The equilibrated protein system was merged with the equilibrated mica layers into a single structure using TopoTools such that the lowest position of protein Cα atoms on the C-terminal face was 25 Å above the average z coordinate of the bridging oxygen atoms on the mica surface (henceforth treated as position z = 0). Overlapping waters and ions were translated along the +z direction by the periodic c vector from the last frame of the protein simulation to minimize bad contacts. Finally, 750 Cl ions were added to the solution to neutralize the system, bringing the solution ion concentrations to ~2.67 M K+ and 3.33 M Cl, close to experimental conditions. Solution-exposed K+ ions on both faces of the mica slab were converted to the Joung-Cheatham atom type to reflect their occupancy by solution-phase ions, while K+ ions on the interior retained their typing as prescribed by INTERFACE. The resulting system was minimized for 100 steps to remove bad contacts then equilibrated for 1 ns in the NPT ensemble, keeping the periodic a and b vectors constant at the equilibrated mica dimensions of 129.25 Å and 134.45 Å, respectively. All mica atoms were lightly constrained (1 kcal∙mol−1 ∙ Å−2) to their initial positions to prevent drift of the slab. The protein was restrained (by its Cα atoms) to its initial COM height (z = 50.0 Å relative to the mica surface oxygens), xy position, and angle of rotation using 100 kcal∙mol−1 restraints during initial equilibration. The average c vector over the last 50 ps of equilibration (185.5 Å) was then used to define the periodic cell dimensions for all subsequent runs. Mica hydrogen atoms were then released from constraints and the system was equilibrated for a further 2 ns at constant volume. In order to qualitatively determine whether C98RhuA adsorption occurs directly at the surface or above the ionic slipping plane, the former configuration was obtained by pulling the protein 20 Å towards the mica surface over 5 ns using a 100 kcal∙mol−1 ∙ Å−2 moving restraint, such that the minimum Cα position was at z ≈ 5 Å.

The protein was allowed to adopt a preferred binding configuration (height, rotation) by releasing the COM restraints on the protein z position and rotation angle. Instead, a flat protein orientation was maintained in an unbiased fashion by restraining the difference in Cα COM z positions of diagonal protein chains (A-C and B-D) at 0 Å using two 100 kcal∙mol−1 restraints; this allowed the full protein to move freely while preserving the relative positions of its individual subunits. Existing constraints on the protein xy position and mica heavy-atom coordinates were preserved to simplify the adsorption/desorption pathway. Sampling was carried out over 10 ns of equilibration, with the protein initially relaxing away from the surface by ca. 3 Å, indicating that water and ions interact more strongly with the surface and prevent direct adsorption of the protein.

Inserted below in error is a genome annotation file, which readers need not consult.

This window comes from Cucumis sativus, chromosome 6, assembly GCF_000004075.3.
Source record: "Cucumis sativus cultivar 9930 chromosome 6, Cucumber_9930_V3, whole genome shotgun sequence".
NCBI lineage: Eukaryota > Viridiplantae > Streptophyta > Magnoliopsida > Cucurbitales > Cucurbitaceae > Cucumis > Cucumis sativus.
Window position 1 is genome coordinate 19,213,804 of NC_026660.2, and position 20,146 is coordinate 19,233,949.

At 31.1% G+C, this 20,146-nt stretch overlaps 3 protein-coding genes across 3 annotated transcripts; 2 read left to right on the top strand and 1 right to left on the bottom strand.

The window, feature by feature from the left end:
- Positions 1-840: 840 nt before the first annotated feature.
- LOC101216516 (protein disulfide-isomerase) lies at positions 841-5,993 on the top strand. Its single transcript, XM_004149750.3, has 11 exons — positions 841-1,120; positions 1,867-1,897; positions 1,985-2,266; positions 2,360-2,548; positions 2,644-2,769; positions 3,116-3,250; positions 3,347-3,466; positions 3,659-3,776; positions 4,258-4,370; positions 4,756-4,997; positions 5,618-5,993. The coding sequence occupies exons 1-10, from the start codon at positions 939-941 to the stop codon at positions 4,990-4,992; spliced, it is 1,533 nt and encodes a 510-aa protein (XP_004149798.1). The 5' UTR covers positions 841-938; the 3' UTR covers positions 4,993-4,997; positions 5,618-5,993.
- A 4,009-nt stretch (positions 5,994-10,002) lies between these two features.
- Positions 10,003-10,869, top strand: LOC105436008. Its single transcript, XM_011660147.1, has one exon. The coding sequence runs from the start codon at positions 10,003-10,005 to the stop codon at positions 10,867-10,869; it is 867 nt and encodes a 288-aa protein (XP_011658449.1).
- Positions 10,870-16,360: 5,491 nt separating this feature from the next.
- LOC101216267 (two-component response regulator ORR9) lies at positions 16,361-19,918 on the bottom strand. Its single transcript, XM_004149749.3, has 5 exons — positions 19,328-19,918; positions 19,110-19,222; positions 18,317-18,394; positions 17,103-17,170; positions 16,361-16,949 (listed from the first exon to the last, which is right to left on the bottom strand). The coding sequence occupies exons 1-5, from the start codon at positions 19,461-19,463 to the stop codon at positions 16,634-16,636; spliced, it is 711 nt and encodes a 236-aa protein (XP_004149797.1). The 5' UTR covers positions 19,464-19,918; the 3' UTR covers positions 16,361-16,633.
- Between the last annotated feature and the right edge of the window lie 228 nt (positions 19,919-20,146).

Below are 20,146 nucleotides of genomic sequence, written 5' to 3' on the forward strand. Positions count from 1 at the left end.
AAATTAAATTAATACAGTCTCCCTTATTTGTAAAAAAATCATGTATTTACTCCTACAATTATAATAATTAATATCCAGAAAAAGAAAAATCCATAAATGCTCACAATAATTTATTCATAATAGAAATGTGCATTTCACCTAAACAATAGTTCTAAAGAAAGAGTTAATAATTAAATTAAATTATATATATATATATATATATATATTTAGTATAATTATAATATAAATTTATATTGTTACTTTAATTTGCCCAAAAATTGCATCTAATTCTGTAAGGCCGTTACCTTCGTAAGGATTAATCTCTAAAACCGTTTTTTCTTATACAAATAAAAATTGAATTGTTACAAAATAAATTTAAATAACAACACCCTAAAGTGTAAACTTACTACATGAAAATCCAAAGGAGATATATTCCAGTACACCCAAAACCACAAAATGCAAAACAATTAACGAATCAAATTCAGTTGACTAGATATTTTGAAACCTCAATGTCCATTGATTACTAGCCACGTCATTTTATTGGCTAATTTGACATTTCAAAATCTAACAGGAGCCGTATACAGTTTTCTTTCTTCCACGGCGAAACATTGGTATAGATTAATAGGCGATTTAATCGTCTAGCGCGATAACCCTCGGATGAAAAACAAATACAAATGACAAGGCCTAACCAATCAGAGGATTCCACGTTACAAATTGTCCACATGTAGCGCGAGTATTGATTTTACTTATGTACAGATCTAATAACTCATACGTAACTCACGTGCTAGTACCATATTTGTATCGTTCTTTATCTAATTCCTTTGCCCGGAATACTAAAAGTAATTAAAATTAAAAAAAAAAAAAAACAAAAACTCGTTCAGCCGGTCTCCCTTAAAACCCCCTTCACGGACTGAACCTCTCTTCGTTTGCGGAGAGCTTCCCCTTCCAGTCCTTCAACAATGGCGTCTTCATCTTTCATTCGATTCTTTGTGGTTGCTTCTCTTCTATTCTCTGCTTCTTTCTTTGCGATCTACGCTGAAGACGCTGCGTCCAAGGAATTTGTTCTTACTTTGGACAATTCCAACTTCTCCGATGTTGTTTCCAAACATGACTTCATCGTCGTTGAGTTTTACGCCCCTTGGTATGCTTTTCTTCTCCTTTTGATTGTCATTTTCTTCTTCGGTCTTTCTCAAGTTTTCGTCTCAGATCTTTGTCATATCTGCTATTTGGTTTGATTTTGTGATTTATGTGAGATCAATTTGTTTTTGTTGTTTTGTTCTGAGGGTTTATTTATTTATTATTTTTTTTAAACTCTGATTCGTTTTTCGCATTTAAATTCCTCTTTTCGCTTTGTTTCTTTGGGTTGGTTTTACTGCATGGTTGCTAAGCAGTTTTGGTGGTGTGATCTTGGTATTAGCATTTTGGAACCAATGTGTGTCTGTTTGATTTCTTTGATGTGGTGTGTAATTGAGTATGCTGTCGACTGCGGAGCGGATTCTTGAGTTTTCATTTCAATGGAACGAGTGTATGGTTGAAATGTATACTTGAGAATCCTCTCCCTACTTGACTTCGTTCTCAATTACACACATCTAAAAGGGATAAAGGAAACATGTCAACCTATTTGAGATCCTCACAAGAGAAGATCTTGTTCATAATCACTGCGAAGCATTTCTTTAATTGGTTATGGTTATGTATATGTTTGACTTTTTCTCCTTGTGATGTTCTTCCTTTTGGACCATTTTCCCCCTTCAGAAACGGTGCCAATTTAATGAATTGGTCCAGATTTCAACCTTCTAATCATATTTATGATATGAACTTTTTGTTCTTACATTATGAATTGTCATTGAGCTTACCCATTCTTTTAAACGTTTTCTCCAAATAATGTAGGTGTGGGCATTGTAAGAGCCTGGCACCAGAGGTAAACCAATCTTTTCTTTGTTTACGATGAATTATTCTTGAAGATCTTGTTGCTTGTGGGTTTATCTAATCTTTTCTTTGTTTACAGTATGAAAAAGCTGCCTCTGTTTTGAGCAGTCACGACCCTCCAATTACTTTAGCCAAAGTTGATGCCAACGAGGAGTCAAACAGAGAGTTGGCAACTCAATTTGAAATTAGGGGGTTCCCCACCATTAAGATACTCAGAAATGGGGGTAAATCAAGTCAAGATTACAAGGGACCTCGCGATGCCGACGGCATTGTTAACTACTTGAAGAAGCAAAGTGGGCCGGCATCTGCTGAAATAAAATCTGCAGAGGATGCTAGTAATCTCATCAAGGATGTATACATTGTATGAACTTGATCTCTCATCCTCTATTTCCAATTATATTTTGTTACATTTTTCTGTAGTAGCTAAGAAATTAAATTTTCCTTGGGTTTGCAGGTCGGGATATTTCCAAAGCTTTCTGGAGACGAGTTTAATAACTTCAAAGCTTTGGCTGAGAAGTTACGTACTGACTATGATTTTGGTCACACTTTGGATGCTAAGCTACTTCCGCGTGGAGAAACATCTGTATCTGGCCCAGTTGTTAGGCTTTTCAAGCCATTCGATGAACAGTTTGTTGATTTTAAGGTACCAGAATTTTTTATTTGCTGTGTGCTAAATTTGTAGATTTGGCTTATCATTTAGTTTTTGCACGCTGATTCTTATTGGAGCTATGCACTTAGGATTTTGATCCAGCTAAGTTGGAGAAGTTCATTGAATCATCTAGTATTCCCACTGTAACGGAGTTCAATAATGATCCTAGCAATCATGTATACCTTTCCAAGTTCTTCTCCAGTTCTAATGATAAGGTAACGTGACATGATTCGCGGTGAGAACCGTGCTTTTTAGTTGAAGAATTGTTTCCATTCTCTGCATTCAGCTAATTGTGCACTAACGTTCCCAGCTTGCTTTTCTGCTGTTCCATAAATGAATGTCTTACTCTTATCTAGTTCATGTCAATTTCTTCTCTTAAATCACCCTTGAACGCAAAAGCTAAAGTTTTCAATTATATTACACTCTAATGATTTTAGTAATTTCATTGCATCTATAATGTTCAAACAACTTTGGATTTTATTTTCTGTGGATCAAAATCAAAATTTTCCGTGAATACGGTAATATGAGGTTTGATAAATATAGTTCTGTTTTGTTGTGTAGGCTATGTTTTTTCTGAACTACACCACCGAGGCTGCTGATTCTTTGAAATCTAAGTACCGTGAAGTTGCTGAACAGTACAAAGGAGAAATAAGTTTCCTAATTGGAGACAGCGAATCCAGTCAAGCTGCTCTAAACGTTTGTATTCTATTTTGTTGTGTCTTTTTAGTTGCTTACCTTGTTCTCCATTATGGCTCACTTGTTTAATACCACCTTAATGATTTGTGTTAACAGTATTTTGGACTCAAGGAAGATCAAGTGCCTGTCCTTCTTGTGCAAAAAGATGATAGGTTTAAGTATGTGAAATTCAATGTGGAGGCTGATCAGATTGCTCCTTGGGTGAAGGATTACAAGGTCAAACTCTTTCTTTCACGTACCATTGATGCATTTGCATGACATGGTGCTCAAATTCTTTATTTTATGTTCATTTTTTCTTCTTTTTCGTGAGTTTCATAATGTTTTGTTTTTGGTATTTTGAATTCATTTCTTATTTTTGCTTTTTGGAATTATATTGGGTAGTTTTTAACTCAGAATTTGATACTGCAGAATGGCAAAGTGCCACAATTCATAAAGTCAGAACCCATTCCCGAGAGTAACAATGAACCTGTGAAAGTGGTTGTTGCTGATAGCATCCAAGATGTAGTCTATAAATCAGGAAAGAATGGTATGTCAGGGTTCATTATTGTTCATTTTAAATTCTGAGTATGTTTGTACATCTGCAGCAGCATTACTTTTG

APBS calculations

Continuum electrostatics calculations of the C98RhuA protein (appropriately protonated using PROPKA 3.162) were carried out using APBS 1.563 to reflect experimental solution self-assembly conditions (pH 7.5, [ions] = 20 mM, εsolvent = 78, εprotein = 2).

Equilibration of 3D periodic crystals

Open-state 2 × 2 C98RhuA crystals were constructed as previously described23 for both p4 and p4212 symmetries. These crystals were then crosslinked to their periodic images via disulfide bonds, solvated in a 200.0 × 200.0 × 114.0 Å box (120,609 and 120,531 waters), and neutralized with Na+ ions (Joung-Cheatham). Initial coordinates were first minimized for 2000 steps with all protein atoms held fixed, followed by another 1000 step unrestrained minimization. The systems were then equilibrated for 5 ns (followed by 2 ns of production sampling) at constant pressure, keeping the xy-dimensions of the box held constant (final equilibrated periodic c dimension ≈ 104.5 Å). 100 kcal∙mol−1 · protein−1 restraints were employed to maintain the difference in Cα COM xy and z positions of diagonally opposed proteins at 0 Å, preserving the structure of the crystal in a minimally biased fashion. The coordinates for the open-state 2×2 p4 crystal (extracted after 1 ns of equilibration) were manipulated to generate all other p4 lattice conformations for the piezoelectricity simulations via rigid-body rotations/translations of the individual protein units to their idealized dimensions (while preserving the periodic bonding topology). Each conformation was solvated in its own periodic water box of dimensions a × b × 114.0 Å (where a = b = the xy unit cell dimensions of that conformation) to maintain the periodic disulfide bonding within the crystal plane and equilibrated at constant pressure as described above. Analogous simulations were carried out for F88/C98RhuA (final periodic box size: 182.5 × 182.5 × 124.8 Å). The average protein coordinates over the last 1 ns of simulation served as the model structures for all simulated tapping calculations.

Calculation of the C98RhuA macrodipole moment